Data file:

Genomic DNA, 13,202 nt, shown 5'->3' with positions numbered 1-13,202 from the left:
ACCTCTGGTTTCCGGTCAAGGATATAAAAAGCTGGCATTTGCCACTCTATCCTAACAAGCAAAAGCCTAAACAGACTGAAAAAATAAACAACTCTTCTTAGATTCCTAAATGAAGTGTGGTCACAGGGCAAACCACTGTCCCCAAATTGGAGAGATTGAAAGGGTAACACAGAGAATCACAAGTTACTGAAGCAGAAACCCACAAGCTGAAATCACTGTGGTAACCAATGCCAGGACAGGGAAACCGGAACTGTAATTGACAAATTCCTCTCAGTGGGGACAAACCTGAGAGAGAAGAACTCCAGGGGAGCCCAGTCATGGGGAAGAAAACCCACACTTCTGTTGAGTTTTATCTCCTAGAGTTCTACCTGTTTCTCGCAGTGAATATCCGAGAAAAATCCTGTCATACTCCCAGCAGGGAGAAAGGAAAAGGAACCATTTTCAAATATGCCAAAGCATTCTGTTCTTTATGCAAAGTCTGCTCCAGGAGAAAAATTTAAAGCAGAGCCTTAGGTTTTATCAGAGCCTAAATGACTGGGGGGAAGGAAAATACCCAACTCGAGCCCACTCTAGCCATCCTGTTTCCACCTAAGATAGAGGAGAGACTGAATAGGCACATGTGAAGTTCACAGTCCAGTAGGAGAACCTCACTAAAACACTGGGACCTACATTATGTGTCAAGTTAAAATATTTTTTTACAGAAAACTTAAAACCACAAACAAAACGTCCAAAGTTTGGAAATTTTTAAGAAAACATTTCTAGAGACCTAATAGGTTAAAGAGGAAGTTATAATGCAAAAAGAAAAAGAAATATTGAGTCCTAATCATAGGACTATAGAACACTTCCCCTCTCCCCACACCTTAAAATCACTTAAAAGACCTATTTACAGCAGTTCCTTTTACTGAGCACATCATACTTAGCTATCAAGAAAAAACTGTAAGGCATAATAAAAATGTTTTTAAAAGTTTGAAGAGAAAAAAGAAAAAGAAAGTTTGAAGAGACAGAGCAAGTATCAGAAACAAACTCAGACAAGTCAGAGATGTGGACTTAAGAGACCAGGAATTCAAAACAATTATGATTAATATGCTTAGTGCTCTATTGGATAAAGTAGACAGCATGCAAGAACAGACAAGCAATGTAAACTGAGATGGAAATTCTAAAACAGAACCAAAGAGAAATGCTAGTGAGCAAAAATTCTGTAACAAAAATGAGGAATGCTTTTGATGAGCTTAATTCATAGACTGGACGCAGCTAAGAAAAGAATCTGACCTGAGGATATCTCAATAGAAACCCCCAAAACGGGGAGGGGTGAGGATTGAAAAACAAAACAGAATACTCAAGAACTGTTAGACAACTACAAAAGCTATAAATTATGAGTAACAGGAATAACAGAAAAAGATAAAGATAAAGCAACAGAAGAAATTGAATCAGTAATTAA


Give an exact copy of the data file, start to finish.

Genomic DNA, 13,202 nt, shown 5'->3' with positions numbered 1-13,202 from the left:
ACCTCTGGTTTCCGGTCAAGGATATAAAAAGCTGGCATTTGCCACTCTATCCTAACAAGCAAAAGCCTAAACAGACTGAAAAAATAAACAACTCTTCTTAGATTCCTAAATGAAGTGTGGTCACAGGGCAAACCACTGTCCCCAAATTGGAGAGATTGAAAGGGTAACACAGAGAATCACAAGTTACTGAAGCAGAAACCCACAAGCTGAAATCACTGTGGTAACCAATGCCAGGACAGGGAAACCGGAACTGTAATTGACAAATTCCTCTCAGTGGGGACAAACCTGAGAGAGAAGAACTCCAGGGGAGCCCAGTCATGGGGAAGAAAACCCACACTTCTGTTGAGTTTTATCTCCTAGAGTTCTACCTGTTTCTCGCAGTGAATATCCGAGAAAAATCCTGTCATACTCCCAGCAGGGAGAAAGGAAAAGGAACCATTTTCAAATATGCCAAAGCATTCTGTTCTTTATGCAAAGTCTGCTCCAGGAGAAAAATTTAAAGCAGAGCCTTAGGTTTTATCAGAGCCTAAATGACTGGGGGGAAGGAAAATACCCAACTCGAGCCCACTCTAGCCATCCTGTTTCCACCTAAGATAGAGGAGAGACTGAATAGGCACATGTGAAGTTCACAGTCCAGTAGGAGAACCTCACTAAAACACTGGGACCTACATTATGTGTCAAGTTAAAATATTTTTTTACAGAAAACTTAAAACCACAAACAAAACGTCCAAAGTTTGGAAATTTTTAAGAAAACATTTCTAGAGACCTAATAGGTTAAAGAGGAAGTTATAATGCAAAAAGAAAAAGAAATATTGAGTCCTAATCATAGGACTATAGAACACTTCCCCTCTCCCCACACCTTAAAATCACTTAAAAGACCTATTTACAGCAGTTCCTTTTACTGAGCACATCATACTTAGCTATCAAGAAAAAACTGTAAGGCATAATAAAAATGTTTTTAAAAGTTTGAAGAGAAAAAAGAAAAAGAAAGTTTGAAGAGACAGAGCAAGTATCAGAAACAAACTCAGACAAGTCAGAGATGTGGACTTAAGAGACCAGGAATTCAAAACAATTATGATTAATATGCTTAGTGCTCTATTGGATAAAGTAGACAGCATGCAAGAACAGACAAGCAATGTAAACTGAGATGGAAATTCTAAAACAGAACCAAAGAGAAATGCTAGTGAGCAAAAATTCTGTAACAAAAATGAGGAATGCTTTTGATGAGCTTAATTCATAGACTGGACGCAGCTAAGAAAAGAATCTGACCTGAGGATATCTCAATAGAAACCCCCAAAACGGGGAGGGGTGAGGATTGAAAAACAAAACAGAATACTCAAGAACTGTTAGACAACTACAAAAGCTATAAATTATGAGTAACAGGAATAACAGAAAAAGATAAAGATAAAGCAACAGAAGAAATTGAATCAGTAATTAA